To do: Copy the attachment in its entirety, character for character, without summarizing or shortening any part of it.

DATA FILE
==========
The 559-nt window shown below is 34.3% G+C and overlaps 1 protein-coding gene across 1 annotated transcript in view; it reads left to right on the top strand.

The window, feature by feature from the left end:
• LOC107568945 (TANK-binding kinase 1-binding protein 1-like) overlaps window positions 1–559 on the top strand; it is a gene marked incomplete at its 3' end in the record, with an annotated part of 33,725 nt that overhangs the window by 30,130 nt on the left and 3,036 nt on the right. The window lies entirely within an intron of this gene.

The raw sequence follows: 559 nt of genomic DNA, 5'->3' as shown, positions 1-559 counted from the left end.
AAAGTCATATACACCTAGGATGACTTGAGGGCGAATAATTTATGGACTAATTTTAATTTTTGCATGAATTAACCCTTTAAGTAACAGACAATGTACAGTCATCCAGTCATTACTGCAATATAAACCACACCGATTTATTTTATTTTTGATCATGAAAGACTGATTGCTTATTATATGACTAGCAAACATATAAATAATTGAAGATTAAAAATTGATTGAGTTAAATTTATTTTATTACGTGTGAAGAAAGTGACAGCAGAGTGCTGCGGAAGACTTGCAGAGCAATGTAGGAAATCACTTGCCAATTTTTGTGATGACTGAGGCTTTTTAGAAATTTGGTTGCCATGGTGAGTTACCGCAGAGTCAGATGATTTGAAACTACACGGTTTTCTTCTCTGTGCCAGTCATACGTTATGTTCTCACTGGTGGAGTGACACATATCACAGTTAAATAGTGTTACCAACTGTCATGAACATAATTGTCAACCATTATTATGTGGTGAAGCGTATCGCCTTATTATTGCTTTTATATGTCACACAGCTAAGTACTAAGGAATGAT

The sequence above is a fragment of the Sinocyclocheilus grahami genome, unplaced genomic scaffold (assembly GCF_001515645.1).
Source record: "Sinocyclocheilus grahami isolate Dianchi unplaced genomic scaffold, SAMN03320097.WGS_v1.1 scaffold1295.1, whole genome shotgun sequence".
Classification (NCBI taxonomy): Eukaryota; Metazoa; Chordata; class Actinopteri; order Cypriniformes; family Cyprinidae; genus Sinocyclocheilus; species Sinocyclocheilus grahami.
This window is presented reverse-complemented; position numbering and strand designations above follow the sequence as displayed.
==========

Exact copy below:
The 559-nt window shown below is 34.3% G+C and overlaps 1 protein-coding gene across 1 annotated transcript in view; it reads left to right on the top strand.

The window, feature by feature from the left end:
• LOC107568945 (TANK-binding kinase 1-binding protein 1-like) overlaps window positions 1–559 on the top strand; it is a gene marked incomplete at its 3' end in the record, with an annotated part of 33,725 nt that overhangs the window by 30,130 nt on the left and 3,036 nt on the right. The window lies entirely within an intron of this gene.

The raw sequence follows: 559 nt of genomic DNA, 5'->3' as shown, positions 1-559 counted from the left end.
AAAGTCATATACACCTAGGATGACTTGAGGGCGAATAATTTATGGACTAATTTTAATTTTTGCATGAATTAACCCTTTAAGTAACAGACAATGTACAGTCATCCAGTCATTACTGCAATATAAACCACACCGATTTATTTTATTTTTGATCATGAAAGACTGATTGCTTATTATATGACTAGCAAACATATAAATAATTGAAGATTAAAAATTGATTGAGTTAAATTTATTTTATTACGTGTGAAGAAAGTGACAGCAGAGTGCTGCGGAAGACTTGCAGAGCAATGTAGGAAATCACTTGCCAATTTTTGTGATGACTGAGGCTTTTTAGAAATTTGGTTGCCATGGTGAGTTACCGCAGAGTCAGATGATTTGAAACTACACGGTTTTCTTCTCTGTGCCAGTCATACGTTATGTTCTCACTGGTGGAGTGACACATATCACAGTTAAATAGTGTTACCAACTGTCATGAACATAATTGTCAACCATTATTATGTGGTGAAGCGTATCGCCTTATTATTGCTTTTATATGTCACACAGCTAAGTACTAAGGAATGAT

The sequence above is a fragment of the Sinocyclocheilus grahami genome, unplaced genomic scaffold (assembly GCF_001515645.1).
Source record: "Sinocyclocheilus grahami isolate Dianchi unplaced genomic scaffold, SAMN03320097.WGS_v1.1 scaffold1295.1, whole genome shotgun sequence".
Classification (NCBI taxonomy): Eukaryota; Metazoa; Chordata; class Actinopteri; order Cypriniformes; family Cyprinidae; genus Sinocyclocheilus; species Sinocyclocheilus grahami.
This window is presented reverse-complemented; position numbering and strand designations above follow the sequence as displayed.